Present-day equipment relies on increasingly complex software, creating ever-greater demand for software quality and security. The two attributes, while similar in their effects, are different. A quality software is not necessarily secure, while a secure software is not necessarily of good quality. Safe software is both of high quality and security. That means the software does what it is supposed to do: it prevents hackers and other external causes from modifying it, and should it fail, it does so in a safe, predictable way. Software verification and validation (V&V) reduces issues attributable to defects, that is to poor quality, but does not currently address misbehavior caused by external effects.
Poor software quality can result in huge material losses, even life. Consider some notorious examples of the past. An F-22 Raptor flight control error caused the $150 million aircraft to be destroyed. An RAF Chinook engine controller fault caused the helicopter crash with 29 fatalities. A Therac radiotherapy machine gave patients massive radiation overdoses causing death of two people. A General Electric power grid monitoring system’s failure resulted in a 48-hour blackout across eight US states and one Canadian province. Toyota’s electronic throttle controller was said to be responsible for the lives of 89 people.
Clearly, software quality is paramount, yet too often it takes the back seat to the time to market and the development cost. One essential attribute of quality software is its traceability. This means that every requirement can be traced via documentation from the specification down to the particular line of code—and, vice versa, every line of code can be traced up to the specification. The documentation (not including testing and integration) process is illustrated in Figure 1.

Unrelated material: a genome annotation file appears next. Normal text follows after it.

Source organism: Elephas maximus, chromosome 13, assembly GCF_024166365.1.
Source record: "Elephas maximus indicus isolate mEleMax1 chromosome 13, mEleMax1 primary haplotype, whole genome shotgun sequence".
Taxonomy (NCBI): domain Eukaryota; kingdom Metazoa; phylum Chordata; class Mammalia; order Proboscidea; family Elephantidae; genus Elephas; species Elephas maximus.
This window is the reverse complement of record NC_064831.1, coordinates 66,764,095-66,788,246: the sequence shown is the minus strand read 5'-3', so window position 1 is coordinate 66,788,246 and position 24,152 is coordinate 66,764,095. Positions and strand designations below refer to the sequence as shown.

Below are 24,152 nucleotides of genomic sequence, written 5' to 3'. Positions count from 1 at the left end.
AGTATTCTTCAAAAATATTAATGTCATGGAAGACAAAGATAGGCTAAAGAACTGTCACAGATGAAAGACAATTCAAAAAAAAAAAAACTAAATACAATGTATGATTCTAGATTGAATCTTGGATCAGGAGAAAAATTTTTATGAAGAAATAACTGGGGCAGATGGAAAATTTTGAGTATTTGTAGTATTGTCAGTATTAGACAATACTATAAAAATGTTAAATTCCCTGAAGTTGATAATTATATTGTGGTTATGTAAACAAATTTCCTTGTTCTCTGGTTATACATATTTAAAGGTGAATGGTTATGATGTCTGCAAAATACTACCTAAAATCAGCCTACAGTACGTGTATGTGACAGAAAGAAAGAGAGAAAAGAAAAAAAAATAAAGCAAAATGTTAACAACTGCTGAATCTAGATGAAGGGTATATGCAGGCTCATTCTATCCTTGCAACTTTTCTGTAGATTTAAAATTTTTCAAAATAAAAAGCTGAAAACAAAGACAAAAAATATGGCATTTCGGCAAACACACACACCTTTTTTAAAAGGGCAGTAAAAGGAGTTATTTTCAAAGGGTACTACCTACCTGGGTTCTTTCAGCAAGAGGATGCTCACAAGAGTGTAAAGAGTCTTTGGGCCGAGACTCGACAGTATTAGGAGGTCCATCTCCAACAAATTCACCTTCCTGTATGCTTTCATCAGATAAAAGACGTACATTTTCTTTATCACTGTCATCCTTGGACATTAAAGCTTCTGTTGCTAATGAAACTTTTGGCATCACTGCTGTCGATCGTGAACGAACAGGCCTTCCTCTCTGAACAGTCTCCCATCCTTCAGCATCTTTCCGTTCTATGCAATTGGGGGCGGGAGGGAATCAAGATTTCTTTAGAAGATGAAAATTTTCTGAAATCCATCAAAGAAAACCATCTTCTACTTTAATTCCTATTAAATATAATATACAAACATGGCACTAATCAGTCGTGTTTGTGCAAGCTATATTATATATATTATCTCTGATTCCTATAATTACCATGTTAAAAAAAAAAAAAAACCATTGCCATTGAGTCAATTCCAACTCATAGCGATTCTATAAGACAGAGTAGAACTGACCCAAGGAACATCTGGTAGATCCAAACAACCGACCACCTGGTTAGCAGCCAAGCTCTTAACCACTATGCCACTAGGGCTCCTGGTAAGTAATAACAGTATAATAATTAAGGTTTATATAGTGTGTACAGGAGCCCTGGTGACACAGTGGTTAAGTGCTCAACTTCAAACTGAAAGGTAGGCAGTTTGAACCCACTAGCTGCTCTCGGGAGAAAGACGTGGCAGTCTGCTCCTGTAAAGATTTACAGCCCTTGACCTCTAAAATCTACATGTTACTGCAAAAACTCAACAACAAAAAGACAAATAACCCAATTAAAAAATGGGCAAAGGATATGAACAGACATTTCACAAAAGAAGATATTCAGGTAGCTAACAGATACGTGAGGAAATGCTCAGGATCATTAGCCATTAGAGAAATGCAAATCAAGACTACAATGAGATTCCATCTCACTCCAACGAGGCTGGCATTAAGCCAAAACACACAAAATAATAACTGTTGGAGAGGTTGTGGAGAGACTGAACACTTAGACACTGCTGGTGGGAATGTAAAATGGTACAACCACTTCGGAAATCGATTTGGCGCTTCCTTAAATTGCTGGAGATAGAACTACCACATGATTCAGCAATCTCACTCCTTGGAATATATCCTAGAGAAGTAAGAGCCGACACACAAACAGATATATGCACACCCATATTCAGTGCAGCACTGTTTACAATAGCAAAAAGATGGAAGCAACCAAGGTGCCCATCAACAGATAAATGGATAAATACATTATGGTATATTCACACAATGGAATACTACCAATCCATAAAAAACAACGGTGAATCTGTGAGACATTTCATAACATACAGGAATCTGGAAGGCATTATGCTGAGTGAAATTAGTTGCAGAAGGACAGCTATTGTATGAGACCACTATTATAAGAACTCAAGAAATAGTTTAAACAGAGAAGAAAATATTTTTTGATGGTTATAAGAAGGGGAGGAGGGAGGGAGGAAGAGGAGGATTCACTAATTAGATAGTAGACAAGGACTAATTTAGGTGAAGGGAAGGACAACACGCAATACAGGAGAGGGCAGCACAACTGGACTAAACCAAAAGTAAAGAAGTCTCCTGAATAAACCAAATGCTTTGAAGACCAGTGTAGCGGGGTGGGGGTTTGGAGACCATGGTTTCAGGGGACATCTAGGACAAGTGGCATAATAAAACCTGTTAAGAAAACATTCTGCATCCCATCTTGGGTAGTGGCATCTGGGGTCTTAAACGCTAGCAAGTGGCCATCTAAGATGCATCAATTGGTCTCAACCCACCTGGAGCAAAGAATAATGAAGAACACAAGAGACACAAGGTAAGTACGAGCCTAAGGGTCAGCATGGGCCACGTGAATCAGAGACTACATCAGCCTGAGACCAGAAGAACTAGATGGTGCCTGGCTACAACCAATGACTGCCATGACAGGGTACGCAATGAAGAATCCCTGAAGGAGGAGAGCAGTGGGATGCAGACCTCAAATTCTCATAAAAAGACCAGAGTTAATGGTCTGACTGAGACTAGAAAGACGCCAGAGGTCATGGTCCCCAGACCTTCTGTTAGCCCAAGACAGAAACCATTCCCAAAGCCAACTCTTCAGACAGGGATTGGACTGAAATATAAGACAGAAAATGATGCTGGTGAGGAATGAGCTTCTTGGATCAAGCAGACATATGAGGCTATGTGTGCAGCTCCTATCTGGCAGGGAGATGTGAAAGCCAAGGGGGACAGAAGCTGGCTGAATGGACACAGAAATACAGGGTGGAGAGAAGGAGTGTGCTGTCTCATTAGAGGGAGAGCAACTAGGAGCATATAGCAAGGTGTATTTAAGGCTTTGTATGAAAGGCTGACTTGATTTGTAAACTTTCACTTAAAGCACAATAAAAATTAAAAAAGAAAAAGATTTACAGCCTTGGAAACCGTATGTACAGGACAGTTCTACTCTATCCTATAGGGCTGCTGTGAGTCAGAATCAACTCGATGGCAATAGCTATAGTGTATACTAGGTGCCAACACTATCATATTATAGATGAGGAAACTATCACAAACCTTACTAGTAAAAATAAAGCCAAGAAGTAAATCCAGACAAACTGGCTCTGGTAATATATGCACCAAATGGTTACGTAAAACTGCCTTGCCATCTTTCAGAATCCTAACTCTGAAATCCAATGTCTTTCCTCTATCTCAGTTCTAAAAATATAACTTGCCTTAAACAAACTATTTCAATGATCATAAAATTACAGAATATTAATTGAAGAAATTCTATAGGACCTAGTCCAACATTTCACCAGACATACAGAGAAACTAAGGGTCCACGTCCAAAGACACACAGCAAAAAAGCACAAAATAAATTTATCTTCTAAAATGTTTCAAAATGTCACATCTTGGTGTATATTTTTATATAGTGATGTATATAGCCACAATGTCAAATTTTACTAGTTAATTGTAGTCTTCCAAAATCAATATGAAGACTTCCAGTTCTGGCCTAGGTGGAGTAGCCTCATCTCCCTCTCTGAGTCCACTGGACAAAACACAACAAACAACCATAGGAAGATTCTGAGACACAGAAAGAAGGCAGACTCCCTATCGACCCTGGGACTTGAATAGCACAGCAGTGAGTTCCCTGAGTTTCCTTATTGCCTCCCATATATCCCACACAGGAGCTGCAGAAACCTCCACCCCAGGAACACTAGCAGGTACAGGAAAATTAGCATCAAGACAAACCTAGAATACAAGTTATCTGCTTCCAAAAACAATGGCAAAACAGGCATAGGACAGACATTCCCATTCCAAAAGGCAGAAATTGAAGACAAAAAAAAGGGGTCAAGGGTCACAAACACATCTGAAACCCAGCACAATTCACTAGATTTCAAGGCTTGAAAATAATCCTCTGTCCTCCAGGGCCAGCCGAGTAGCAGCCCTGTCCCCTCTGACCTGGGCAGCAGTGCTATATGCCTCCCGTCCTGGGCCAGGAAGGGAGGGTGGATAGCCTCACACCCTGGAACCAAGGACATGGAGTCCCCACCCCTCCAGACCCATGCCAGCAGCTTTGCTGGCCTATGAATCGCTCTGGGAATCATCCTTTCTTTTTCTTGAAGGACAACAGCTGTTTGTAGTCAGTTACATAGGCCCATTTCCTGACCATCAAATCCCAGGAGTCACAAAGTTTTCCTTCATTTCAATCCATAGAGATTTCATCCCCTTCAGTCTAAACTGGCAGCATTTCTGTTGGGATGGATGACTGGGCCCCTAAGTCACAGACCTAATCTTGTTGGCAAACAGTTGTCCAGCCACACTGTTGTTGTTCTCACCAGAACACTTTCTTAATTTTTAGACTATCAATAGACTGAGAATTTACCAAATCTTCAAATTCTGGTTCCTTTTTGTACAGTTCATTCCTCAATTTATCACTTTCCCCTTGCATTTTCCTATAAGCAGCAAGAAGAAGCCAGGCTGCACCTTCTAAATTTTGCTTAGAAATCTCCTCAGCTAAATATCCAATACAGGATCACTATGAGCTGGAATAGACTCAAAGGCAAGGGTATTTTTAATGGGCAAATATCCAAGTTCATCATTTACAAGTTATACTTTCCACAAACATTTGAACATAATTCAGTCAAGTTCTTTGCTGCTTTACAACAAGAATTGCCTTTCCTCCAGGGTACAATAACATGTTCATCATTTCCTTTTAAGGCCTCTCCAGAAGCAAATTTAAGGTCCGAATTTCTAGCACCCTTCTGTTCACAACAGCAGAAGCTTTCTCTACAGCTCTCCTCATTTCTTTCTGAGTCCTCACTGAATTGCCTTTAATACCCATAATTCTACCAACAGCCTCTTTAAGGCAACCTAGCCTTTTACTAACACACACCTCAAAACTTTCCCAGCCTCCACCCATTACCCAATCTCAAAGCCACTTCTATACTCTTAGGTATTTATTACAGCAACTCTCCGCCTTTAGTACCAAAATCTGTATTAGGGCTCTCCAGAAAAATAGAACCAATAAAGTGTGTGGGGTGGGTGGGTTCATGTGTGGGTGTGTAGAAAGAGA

The terminology is that of the DO-178 standard, which is mandatory for aerospace and military software. (Similarly, hardware development is guided by DO-254.) Other software standards may use a different terminology, but the intentions are the same. DO-178 guides its document-driven process, for which many tools are available to the designer. Once the hardware-software partitioning has been established, software requirements define the software architecture and the derived requirements. Derived requirements are those that the customer doesn’t include in the specification and might not even be aware of them. For instance, turning on an indicator light may take one sentence in the specification, but the decomposition of this simple task might lead to many derived requirements.
While requirements are being developed, test cases must be defined for each and every one of those requirements. Additionally, to increase the system safety, a so-called Safety-Instrumented Functions (SIF) should be considered. SIFs are monitors which cause the system to safely shut down if its performance fails to meet the previously defined safety limits. This is typically accomplished by redundancy in hardware, software or both. If you neglect to address such issues at an early development stage, you might end up with an unsafe system and having to redo a lot of work later.
Quality design is also a bureaucratic chore. Version control and configuration index must be maintained. The configuration index comprises the list of modules and their versions to be compiled for specific versions of the product under development. Without it, configuration can be lost and a great deal of development effort with it.
Configuration control and traceability are not just the best engineering practices. They should be mandated whenever software is being developed. Some developers believe that software qualification to a specific standard is required by the aerospace and military industries only. Worse, some commercial software developers still subscribe to the so-called iron triangle: “Get to market fast with all the features planned and high level of quality. But pick only two.”
Engineers in safety-critical industries (such as medical, nuclear, automotive, and manufacturing) work with methods similar to DO-178 to ensure their software performs as expected. Large original equipment manufacturers (OEMs) now demand adherence to software standards: IEC61508 for industrial controls, IEC62034 for medical equipment, ISO 26262 for automotive, and so forth. The reason is simple. Unqualified software can lead to costly product returns and expensive lawsuits.
Software qualification is highly labor intensive and very demanding in terms of resources, time, and money. Luckily, its cost has been coming down thanks to a plethora of automated tools now being offered. Those tools are not inexpensive, but they do pay for themselves quickly. Considering the risk of lawsuits, recalls, brand damage, and other associated costs of software failure, no company can really afford not to go through a qualification process.